21. Admittedly, there was no oral evidence led before the Arbitrator and the parties only relied upon the documents which include the exchange of correspondence. The Arbitrator while considering the issue of the termination of the agreement/dealership in para 17 onwards of the award has noticed the various letters written by the respondent particularly the one dated 30.09.1988 in which she had admitted that her brother who was appointed as Manager by her had indulged in malpractice and due to this, there were shortages and the documentation was not proper. The Arbitrator has also noted the letter dated 26.05.1989 addressed by the respondent to the appellant wherein she had admitted that there were shortages of gas cylinders and that she had paid Rs.1,48,250/- towards the cost of 98 cylinders which were found to be missing. In para 18, the Arbitrator has noticed letter dated 08.07.1991 in which the respondent had admitted that she owed Rs.8,96,000/- to the appellant and had agreed to pay it in instalments as set out in the said letter. In para 22, the learned Arbitrator has held that there is no need of any evidence by appellant when there were clear admissions on the part of the respondent about the shortage of cylinders and the pressure regulators. The Arbitrator has also found that the case set out by the respondent that there was a theft is also not acceptable. The finding of the learned Arbitrator in para 29 is totally contrary to the finding earlier recorded. I am conscious of the legal position that a finding of fact properly recorded by the Arbitrator is not open to challenge in the limited supervisory role attributed to the Court under Section 34 of the Act and much less in a further appeal under Section 37 of the Act. However, if the finding recorded is patently illegal and perverse where the Arbitrator has refused to acknowledge the material on record, the same, in my considered view, would be open to challenge as held by the Hon'ble Supreme Court in the case of Associates Builders vs. Delhi Development Authority (supra). One of the heads of the challenge namely the award being in conflict with the public policy of India is based on the principle of Wednesbury reasonableness. In the case of Associate Builders (supra), the Supreme Court has noted the observations in the case of ONGC Limited (supra) which read as under :

“39. No less important is the principle now recognised as a salutary juristic fundamental in administrative law that a decision which is perverse or so irrational that no reasonable person would have arrived at the same will not be sustained in a court of law. Perversity or irrationality of decisions is tested on the touchstone of Wednesbury principle of reasonableness. Decisions that fall short of the standards of reasonableness are open to challenge in a court of law often in writ jurisdiction of the superior courts but no less in statutory processes wherever the same are available.” 22. Similar view has been expressed in the case of Swan Gold Mining Limited (supra), where it has been held that the decision of the Arbitrator is generally considered as binding between the parties and therefore, the power of the Court to set aside the award would be exercised only in cases where the Court finds that the arbitral award is on the face of it erroneous or patently illegal.

23. In my considered view, the Arbitrator in this case has failed to take note of the documents produced while dealing with issue no.5, when in the earlier part of the award, he has accepted and acted upon the same set of documents.

24. This takes me to the third ground based on clause 19 of the Agreement which reads thus :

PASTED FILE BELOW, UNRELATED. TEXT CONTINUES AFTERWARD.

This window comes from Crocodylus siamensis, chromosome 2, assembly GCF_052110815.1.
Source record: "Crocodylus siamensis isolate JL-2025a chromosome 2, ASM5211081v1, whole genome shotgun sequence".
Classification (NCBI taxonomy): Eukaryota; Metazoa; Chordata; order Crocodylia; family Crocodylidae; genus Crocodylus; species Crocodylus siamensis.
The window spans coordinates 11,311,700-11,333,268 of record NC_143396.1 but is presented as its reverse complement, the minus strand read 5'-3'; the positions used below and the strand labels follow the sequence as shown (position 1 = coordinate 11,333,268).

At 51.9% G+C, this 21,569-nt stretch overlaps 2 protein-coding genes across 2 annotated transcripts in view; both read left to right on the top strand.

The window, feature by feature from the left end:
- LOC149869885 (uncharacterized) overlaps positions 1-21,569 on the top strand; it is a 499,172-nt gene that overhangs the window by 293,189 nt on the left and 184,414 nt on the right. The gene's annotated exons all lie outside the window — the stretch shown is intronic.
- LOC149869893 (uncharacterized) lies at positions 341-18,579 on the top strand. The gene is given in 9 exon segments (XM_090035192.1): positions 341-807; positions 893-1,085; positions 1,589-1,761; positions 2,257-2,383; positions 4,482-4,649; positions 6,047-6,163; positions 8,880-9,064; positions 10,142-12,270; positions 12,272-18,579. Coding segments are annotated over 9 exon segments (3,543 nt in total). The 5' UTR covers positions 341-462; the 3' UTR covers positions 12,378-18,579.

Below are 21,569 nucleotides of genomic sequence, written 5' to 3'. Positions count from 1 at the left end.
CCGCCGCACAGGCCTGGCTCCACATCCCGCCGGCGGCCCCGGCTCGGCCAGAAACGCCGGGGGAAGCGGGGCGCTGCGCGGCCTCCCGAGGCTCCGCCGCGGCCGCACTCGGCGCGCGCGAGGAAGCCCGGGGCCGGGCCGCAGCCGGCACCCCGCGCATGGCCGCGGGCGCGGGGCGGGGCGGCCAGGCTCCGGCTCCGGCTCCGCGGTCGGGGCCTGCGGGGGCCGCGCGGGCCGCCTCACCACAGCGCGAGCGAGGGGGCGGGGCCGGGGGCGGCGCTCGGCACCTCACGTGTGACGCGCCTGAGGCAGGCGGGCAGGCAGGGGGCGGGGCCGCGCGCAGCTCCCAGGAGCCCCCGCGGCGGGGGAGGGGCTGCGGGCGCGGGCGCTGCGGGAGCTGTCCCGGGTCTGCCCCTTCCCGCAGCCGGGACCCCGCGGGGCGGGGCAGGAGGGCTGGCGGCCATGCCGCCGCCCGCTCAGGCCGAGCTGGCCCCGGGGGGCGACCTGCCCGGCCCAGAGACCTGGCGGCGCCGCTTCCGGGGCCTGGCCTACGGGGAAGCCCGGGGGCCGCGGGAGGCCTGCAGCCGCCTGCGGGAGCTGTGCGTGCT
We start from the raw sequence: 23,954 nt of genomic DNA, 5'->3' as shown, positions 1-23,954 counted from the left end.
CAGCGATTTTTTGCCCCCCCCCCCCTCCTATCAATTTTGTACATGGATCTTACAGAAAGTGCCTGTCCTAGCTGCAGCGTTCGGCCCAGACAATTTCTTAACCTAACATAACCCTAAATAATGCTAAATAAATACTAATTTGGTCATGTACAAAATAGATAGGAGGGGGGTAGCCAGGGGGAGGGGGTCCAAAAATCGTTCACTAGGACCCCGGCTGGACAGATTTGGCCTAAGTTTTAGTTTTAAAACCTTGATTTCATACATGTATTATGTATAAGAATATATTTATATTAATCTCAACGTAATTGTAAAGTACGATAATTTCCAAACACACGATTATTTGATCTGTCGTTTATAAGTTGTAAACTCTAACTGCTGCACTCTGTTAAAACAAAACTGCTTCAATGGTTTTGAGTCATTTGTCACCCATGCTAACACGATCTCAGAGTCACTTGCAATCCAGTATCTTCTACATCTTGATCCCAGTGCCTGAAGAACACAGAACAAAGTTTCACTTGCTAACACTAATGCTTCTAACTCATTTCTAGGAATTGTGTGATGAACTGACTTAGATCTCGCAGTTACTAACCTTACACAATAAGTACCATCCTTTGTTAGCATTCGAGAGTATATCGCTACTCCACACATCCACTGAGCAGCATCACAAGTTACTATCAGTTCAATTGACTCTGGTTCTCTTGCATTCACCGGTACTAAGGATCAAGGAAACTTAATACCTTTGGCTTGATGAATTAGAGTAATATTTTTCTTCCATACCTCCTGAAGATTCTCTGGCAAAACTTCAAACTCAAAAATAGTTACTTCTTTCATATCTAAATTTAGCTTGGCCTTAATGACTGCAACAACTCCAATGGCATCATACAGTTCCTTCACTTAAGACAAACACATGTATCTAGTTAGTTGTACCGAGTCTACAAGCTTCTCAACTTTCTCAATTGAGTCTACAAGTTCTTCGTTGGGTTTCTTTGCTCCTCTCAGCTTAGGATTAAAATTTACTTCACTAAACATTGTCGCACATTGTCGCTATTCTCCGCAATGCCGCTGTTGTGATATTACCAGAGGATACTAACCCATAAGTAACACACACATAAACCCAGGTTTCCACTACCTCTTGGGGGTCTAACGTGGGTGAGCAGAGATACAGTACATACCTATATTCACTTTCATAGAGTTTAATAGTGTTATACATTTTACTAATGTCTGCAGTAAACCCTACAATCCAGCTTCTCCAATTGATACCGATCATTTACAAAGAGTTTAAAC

“19. The Distributor shall during the continuance of this agreement and valid for a period of three months from the date of the termination thereof at his own cost and expense take out adequate and proper Godown and Goods Insurance from a well reputed Insurance Company against all risks including Third Party risk to persons and properties, fire and explosion risk, riot risk, comprehensive motor vehicle policy risk, workmen's compensation and injury policy. As and when called upon by the Corporation the Distributorship shall produce such insurance policy and the renewals thereof for inspection and verification by the Corporation. The Distributorship shall fully and punctually abide by all the terms, conditions and covenants contained and set out in such insurance policy and shall not do or omit to be done any act, deed or thing whereby such insurance policy is invalidated, cancelled or rescinded by the Insurance Company.”

It can thus be seen that the said clause 19 mandates the distributor to obtain a poli

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cy of insurance in respect of the godown and goods covering all risk including third party risk to persons and properties, fire and explosion, etc. The Arbitrator has also noted that the policy of insurance was obtained in the name of Anuradha. Thus, it is difficult to see as to how the corporation could have staked the claim on the basis of the said insurance policy. The view taken by the Arbitrator is not at all reasonable or a plausible view and is patently incorrect. 25. The learned District Judge, in my considered view, has not addressed to any of these aspects. The learned District Judge has brushed aside this aspect only on the ground that it is a finding of fact recorded by the learned Arbitrator. It is true that the Court will not sit in appeal over a finding of fact, properly recorded by the Arbitrator meaning thereby if the view taken by the Arbitrator is a plausible view, the Court would not be entitled to substitute its view on the ground that it is more plausible than the one taken by the Arbitrator. However, as held by the Supreme Court in the case of Associate Builders (supra) where the view taken is patently illegal or perverse, the Court in its supervisory jurisdiction is entitled to intervene. 26. This Court in the case of Kaberi Mandal (supra) placing reliance on the decision of the Supreme Court in the case of Mc Dermott Inc. (supra) has, inter alia, held that the Court in exercise of the jurisdiction under Section 34 of the Act cannot substitute or modify the award. Thus, when the Arbitrator has dismissed the claim in its entirety, this Court cannot grant the claim in substitution of the award passed by the Arbitrator. The only option available is to set aside the award leaving the parties to take recourse to such remedy, if any, available in law and if so advised. 27. In the result, the appeal is allowed. The impugned judgment and order dated 27.01.2009 passed by the learned District Judge and the Award dated 23.08.2006 passed by the learned Arbitrator are hereby set aside. 28. In the circumstances, there shall be no order as to costs.